The city of Farama was the first city where the Muslims fought with Byzantines. It was fortified, but `Amr besieged it for a month. Then the Muslims opened it by force, killing and capturing many Byzantines while the others fled. The historians Al-Maqrizi and Abul Mahasin narrated that the Christians of Farama helped the Muslims against the Byzantines in that battle.

     

    Opening Bilbis

     

    After Allah had granted them victory in Farama, 'Amr ibn Al-'As advanced to Sanhur and Tanis, then Bilbis, which was a fortified city in which the Byzantines posted an immerse army under the command of the Byzantine general Artabun, who previously had been the general of Jerusalem.

    'Amr sent to the commander, telling him to choose between Islam, jizyah or war. He gave him a respite of four days to send his reply. However, the cunning Byzantine chose betrayal and conspiracy over forwardness and honesty. On the second day of the respite, he took the Muslims by surprise, but Allah the Almighty granted victory to His servants, who succeeded in killing a thousand and capturing three thousand. Among the captives was the daughter of Al-Muqauqis, who ruled Egypt under the orders of Heraclius. 'Amr returned her to her father unharmed and dignified. Al-Muqauqis highly regarded this action of `Amr.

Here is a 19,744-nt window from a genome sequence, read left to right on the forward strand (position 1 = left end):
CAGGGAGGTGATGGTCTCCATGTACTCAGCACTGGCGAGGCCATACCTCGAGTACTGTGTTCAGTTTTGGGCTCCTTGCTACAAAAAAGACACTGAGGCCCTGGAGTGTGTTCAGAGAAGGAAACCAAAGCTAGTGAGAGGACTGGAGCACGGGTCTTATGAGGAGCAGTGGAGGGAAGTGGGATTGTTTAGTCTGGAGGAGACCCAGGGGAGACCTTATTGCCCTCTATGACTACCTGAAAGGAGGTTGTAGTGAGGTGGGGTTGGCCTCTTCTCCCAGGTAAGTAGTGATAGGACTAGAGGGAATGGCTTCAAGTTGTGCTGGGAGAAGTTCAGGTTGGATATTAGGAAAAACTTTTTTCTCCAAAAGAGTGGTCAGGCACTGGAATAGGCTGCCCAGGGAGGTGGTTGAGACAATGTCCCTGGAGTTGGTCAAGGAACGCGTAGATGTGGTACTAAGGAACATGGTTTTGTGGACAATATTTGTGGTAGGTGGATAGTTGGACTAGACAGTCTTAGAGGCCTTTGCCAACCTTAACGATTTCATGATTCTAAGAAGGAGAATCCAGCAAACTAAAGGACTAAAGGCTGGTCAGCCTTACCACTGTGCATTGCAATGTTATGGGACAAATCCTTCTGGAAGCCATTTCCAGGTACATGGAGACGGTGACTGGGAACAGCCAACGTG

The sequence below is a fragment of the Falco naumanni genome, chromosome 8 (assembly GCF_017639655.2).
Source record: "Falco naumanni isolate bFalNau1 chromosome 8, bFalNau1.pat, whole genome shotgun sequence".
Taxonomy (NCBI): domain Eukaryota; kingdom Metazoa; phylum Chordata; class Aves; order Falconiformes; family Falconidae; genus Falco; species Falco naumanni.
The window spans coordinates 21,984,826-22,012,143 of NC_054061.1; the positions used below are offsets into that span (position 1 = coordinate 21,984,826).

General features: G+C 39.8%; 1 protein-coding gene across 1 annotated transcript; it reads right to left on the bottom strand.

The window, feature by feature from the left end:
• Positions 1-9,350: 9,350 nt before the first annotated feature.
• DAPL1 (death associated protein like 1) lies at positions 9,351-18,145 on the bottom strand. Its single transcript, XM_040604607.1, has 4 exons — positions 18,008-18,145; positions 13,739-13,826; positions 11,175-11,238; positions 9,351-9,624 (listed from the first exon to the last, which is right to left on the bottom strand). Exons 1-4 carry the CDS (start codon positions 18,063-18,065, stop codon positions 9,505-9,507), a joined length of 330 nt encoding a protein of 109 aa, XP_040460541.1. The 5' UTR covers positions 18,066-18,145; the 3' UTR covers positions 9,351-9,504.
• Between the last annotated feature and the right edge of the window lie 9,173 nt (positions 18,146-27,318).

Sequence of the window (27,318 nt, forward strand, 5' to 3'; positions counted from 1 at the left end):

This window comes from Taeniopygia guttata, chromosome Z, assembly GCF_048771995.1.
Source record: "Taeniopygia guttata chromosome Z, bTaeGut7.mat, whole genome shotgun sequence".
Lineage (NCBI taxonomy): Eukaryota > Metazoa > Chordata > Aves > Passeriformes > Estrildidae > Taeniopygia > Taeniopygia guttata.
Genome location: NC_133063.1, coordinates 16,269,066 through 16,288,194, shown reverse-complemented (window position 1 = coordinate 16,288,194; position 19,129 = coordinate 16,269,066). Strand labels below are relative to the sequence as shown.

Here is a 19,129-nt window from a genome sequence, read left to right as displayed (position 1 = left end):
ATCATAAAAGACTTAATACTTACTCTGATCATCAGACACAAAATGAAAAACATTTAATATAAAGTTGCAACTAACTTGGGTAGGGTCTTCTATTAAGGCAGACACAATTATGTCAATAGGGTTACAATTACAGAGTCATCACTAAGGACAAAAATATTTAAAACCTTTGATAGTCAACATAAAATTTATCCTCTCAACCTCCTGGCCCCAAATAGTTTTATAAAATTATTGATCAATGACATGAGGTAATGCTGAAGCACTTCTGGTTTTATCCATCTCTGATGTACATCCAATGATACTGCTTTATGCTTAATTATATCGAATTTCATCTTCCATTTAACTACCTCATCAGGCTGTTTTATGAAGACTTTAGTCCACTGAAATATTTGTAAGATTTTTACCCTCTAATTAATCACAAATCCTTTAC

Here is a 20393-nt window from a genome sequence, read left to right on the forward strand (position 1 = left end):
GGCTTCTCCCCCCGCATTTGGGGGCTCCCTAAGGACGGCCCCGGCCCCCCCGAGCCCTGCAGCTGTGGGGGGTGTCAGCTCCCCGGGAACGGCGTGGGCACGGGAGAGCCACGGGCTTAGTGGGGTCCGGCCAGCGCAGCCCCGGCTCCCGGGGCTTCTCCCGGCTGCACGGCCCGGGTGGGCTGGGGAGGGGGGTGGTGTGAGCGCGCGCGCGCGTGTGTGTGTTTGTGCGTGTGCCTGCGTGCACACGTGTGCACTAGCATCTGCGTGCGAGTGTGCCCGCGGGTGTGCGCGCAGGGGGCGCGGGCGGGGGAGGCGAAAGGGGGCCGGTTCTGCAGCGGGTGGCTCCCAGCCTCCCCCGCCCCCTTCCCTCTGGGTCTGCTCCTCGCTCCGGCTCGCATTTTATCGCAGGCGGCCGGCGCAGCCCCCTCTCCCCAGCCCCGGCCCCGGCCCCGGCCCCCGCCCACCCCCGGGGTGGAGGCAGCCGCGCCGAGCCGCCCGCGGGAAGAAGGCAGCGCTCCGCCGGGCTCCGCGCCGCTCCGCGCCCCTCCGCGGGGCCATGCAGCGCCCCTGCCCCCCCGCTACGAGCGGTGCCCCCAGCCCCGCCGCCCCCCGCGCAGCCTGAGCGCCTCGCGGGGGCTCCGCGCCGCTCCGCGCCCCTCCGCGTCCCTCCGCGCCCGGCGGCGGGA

The city of Bilbis remained under siege for a month till the Muslims opened it and the Byzantines were badly defeated.

     

    The Battle of 'Ain Shams

     

    'Umar ibn Al-Khattab sent reinforcements of more than eight thousand men, thus increasing the Muslims in might and main. 'Amr camped with his army at `Ain Shams with the target of dragging the Byzantines away from their forts to the open. He split his troops into three divisions.